Trying to Batik
Feeling a bit of a failure for being unable to produce a simple silver brooch, I thought that perhaps I could use my artistic skills to do something else. I was great at drawing and coloring in school and in my mind, these skills should be invested in producing batik, the traditional colorful printed fabrics Indonesia is famous for.
So I headed to the Batik museum and signed up for another workshop, to learn how batik is made.
Sitting on a tiny wooden stool, I was handed a wooden board with a piece of white cotton fabric where a drawing had been previously penciled. I was then given a pen which I would have to dip in boiling wax and use to trace all the drawings.
Once cold, the wax hardens and the fabric is taken apart from the board. It is then dyed and in the process the wax melts again, leaving the drawing visible. Needless to say, I was hopeless at this too: my finished batik is packed with stains of wax which I dropped all over as I traced the intricate drawing.
Of course, the fact that my art heyday is a thing of a far away past should have been warning enough not to embark on such a difficult task, but it was an enjoyable thing to do anyways and it made me appreciate batik and its production process even more.
Shopping at JL Malioboro Road
So much I appreciated it that after my failed attempts at making batik I thought I would show how much I liked it by jumping back into the 21st century and acting like a proper shopaholic. I went straight to Jl Malioboro road, Yogyakarta busiest shopping street, and shopped till I dropped.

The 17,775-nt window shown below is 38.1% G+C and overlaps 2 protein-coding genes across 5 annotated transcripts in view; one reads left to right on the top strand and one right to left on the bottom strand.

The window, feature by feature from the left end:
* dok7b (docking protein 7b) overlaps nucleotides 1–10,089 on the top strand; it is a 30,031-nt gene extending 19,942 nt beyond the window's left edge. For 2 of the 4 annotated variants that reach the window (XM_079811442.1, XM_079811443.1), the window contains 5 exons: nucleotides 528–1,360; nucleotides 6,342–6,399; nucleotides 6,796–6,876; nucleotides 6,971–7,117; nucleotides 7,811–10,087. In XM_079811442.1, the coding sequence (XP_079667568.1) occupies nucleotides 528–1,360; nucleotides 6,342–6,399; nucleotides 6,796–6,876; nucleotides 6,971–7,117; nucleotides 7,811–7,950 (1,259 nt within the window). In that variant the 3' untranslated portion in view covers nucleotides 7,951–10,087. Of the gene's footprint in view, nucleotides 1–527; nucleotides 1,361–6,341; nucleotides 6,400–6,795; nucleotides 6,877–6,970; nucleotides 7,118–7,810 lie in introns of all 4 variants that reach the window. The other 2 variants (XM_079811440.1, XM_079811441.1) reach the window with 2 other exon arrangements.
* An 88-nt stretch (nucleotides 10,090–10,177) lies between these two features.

And then, another journey through history began, as the morning after I headed to Borobudur, one of Indonesia most famous archeological sites.
It is little wonder that this is among the UNESCO World Heritage Sites of Indonesia. Located on beautiful hills covered by rice patties and palm trees, it is easy to understand why this 9th-century Buddhist temple (the largest in the world) is one of Indonesia top attractions.
As many others, I decided to visit Borobudur at sunrise. I headed there when it was still dark and climbed the many steps to the top, where I waited for the sun to make its appearance. Gorgeous at any time of day, Borobudur shines of a special light at sunrise and that made my early wake up very worth it.
Prambanan Sparkles at Sunset
If Borobudur shines at sunrise, Prambanan sparkles at sunset. Another UNESCO site, Prambanan is the largest Hindu temple in Java. It is a gorgeous and very big site to walk around, although the most interesting part is the central complex.
I visited in the late afternoon and when I saw that the sun was about to set, I moved from the central complex and went a bit far, so that I could get a whole view of the site.
Yet, the best view I got of Prambanan the one I got from the nearby restaurant. The restaurant is mostly geared to tourists and this may turn up many noses. But to be quite frank, the views I got of the distan Prambananan temple completely illuminated were so worth it that, given the chance, I would go again!
“Now I see it!” said – albeit reluctantly – my friend when I showed him the pictures I took in Yogyakarta. There was the proof that Yogyakarta is an absolute must see for anybody who travels to Indonesia. I would definitely go again.
Claudia Tavani is a former human rights lawyer and academic, Claudia abandoned her career to follow her true calling, which has taken her on many adventures and misadventures across the world. Through her blog, Claudia shares her inspiring stories, provides tips for other travelers and occasionally goes on a rant. Her mission? Hiking her way up all volcanoes in the world. Read her blog, My Adventures Across the World.